JONESBORO, AR (KAIT) - Some women in Region 8 are on edge tonight after reports of sexual assaults here in Jonesboro over the past year. Just this week, a woman disappeared just across the river in Tennessee. Women have good reason to fear when hearing stories like these.
A certain amount of fear is healthy. It makes you realize that bad things do happen and you need to not take chances. But going to the Internet and believing every e-mail that you get is not. And there's plenty of misinformation out there...
Scan a headline from Topix and you'll find misinformation like this: "The rapist running around Jonesboro."
"The rumor mill doesn't help anybody," said Jonesboro Police Chief Mike Yates. "If you know something suspect something that's important."
It's the hot topic. An investigation by Jonesboro Police into several sexual assaults-- not rape. Detective Lyle Waterworth is working the investigation.
"I think there's some people that want to believe that it's worse than what it is and I'm not downplaying it in anyway," said Det. Waterworth. "Not at all... because the people that have been injured in this, they have been injured. But, it's not as huge as what the Internet is making it."
Instead of fueling fear, Det. Waterworth says he hopes everyone--especially women--think about how they can keep from becoming a victim. Many times it starts with simple things right outside your home. First identify problem areas.
"Hedges. I'm not really a tall guy," said Det. Waterworth. "But, right here.. at dark with the way the contour of the hedges... it would be hard for me to be seen. If these were maybe lopped off four or five inches and squared away. Get the runners off. It would give me an outline. Give me more of a silhouette. For your neighbors to see. For cars, driving by to see and for you to look out and see."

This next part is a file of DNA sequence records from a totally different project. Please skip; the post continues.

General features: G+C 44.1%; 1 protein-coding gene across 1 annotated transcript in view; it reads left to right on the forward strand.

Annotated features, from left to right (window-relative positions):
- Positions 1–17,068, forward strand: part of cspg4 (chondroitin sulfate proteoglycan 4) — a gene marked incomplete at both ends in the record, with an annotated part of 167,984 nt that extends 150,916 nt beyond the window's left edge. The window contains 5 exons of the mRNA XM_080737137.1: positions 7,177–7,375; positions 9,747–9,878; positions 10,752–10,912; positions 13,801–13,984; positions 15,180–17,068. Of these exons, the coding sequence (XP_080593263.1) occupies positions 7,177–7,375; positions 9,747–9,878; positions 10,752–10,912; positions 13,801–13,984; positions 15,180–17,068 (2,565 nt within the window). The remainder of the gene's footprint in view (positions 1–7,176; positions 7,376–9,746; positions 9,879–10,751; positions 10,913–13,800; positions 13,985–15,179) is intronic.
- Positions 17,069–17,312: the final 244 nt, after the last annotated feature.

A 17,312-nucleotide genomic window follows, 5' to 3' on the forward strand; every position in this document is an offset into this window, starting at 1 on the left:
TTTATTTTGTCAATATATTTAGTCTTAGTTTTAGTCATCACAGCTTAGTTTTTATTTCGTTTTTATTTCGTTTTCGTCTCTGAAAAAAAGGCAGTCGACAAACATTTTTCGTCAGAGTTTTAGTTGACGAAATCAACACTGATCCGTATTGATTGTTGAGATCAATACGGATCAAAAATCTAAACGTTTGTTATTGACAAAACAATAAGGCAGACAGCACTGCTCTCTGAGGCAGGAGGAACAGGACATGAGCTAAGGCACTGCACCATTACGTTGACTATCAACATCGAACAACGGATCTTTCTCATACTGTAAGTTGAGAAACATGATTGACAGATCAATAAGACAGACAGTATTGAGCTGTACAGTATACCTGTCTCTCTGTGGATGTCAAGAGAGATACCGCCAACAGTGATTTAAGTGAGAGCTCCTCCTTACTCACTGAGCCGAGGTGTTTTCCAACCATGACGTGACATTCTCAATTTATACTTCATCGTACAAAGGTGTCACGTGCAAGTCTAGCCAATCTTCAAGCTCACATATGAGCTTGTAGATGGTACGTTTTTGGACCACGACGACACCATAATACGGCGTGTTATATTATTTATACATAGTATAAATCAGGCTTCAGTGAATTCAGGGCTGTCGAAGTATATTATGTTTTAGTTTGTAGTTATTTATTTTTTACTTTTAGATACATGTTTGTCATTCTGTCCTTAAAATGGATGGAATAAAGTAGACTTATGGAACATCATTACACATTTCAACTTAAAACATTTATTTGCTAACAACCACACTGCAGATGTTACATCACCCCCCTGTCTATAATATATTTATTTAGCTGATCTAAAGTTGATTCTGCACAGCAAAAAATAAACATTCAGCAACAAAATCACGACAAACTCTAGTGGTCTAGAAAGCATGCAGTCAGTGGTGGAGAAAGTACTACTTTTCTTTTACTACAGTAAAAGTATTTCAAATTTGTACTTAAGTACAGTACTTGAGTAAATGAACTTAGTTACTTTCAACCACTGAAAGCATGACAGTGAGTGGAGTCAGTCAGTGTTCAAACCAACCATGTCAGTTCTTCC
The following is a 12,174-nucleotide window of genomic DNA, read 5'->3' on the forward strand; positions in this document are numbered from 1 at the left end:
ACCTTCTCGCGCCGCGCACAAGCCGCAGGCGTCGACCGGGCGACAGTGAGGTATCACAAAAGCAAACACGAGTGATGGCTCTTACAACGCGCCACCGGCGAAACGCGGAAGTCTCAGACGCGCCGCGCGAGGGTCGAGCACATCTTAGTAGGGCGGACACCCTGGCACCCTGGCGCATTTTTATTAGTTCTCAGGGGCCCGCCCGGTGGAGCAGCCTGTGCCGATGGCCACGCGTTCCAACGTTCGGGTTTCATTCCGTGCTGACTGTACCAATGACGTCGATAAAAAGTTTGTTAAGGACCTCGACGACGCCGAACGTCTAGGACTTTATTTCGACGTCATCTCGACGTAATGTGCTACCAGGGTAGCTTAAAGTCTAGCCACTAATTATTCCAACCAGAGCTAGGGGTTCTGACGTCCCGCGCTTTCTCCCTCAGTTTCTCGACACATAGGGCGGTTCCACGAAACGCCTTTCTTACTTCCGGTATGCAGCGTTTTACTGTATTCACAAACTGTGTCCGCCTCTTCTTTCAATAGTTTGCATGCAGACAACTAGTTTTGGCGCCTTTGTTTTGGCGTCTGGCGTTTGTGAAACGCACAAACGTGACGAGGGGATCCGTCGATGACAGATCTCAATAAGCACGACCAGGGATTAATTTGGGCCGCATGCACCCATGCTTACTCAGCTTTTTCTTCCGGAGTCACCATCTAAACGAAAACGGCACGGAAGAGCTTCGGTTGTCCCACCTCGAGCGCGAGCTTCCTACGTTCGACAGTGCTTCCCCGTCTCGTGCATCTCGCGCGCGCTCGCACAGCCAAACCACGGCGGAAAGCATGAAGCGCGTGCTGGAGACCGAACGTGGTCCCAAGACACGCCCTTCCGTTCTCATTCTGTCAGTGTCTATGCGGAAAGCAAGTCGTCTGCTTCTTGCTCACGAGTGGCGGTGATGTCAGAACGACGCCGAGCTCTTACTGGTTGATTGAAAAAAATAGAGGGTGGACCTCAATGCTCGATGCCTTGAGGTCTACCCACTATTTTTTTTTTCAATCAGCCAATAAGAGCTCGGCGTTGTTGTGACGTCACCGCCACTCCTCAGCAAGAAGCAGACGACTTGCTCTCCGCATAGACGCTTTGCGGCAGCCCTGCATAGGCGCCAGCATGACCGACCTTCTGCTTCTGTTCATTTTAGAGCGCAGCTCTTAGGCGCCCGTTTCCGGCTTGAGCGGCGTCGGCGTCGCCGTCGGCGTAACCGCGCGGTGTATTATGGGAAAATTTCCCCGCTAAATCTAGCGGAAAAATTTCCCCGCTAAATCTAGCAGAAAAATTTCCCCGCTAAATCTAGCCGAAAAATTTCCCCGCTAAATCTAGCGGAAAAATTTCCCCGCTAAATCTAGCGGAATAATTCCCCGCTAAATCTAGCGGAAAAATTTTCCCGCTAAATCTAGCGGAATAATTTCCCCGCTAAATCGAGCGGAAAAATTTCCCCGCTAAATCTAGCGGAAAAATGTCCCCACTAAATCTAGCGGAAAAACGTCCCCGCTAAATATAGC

Light is everything. Installing a motion light here would help, and if you have them--make sure they work.
"The more that people can see the front of the house..the more likely they are to be seen as they're coming to the front of the house," said Det. Waterworth.
Darkness brings its own set of challenges. Women have long been told to stay away from darkened alleys. It's just common sense. But, its when we let our guard down that we make ourselves vulnerable, vulnerable to attack..vulnerable to assault. The investigation into sexual assault cases in Jonesboro some similarities... But when it comes to victims...
"We have multiple ages. We have different races. It's different locations. Different demographics, where they work, what they do for fun. And that's the part of what we're digging into."
It's that false sense of security that could lead to assault. Whenever possible at night you should always travel with a friend.
If you have to go somewhere by yourself at night, either to the store or to a restaurant to meet friends, be aware of your surroundings. Walk with your head up, keys out and with an air of confidence. It makes you less vulnerable. Look around parked cars, bushes and trash cans and don't dawdle.
Keep your gas tank as least half full. Always lock your car doors--even if you think you're coming right back. If you think you're being followed, drive to a public place. If your car breaks down, turn on your flashers and wait inside your car with the doors locked.
"This house has a security door... But it doesn't appear that the security door is secure."
Simple things that can make a big difference.
"Keep your trash can at the front of the house," said Det. Waterworth. "When it's moved, it makes a noise that you can hear. If you have high windows, someone could move the trash can and use the trash can as a ladder."
Det. Waterworth says arming yourself with knowledge and using locks, lights and safety devices can reduce your chances.
"So it's important to know the facts. Know that the Jonesboro Police Department is doing everything it can to prevent another one from happening. And if it is one person, to catch the one person, or if it is multiple people, to catch all of them and seek prosecution."
If you have a young driver at home--in my case a teenager--make sure you talk about this. Always, always stay in your car and call for help. Teenagers don't often know that someone offering them a ride or help could harm them. Thank the stranger for stopping and tell them that help is on the way, or ask them to call the police, if they want to help. Good Samaritans are out there--but we need to be very careful who we trust in situations where we're vulnerable--especially at night.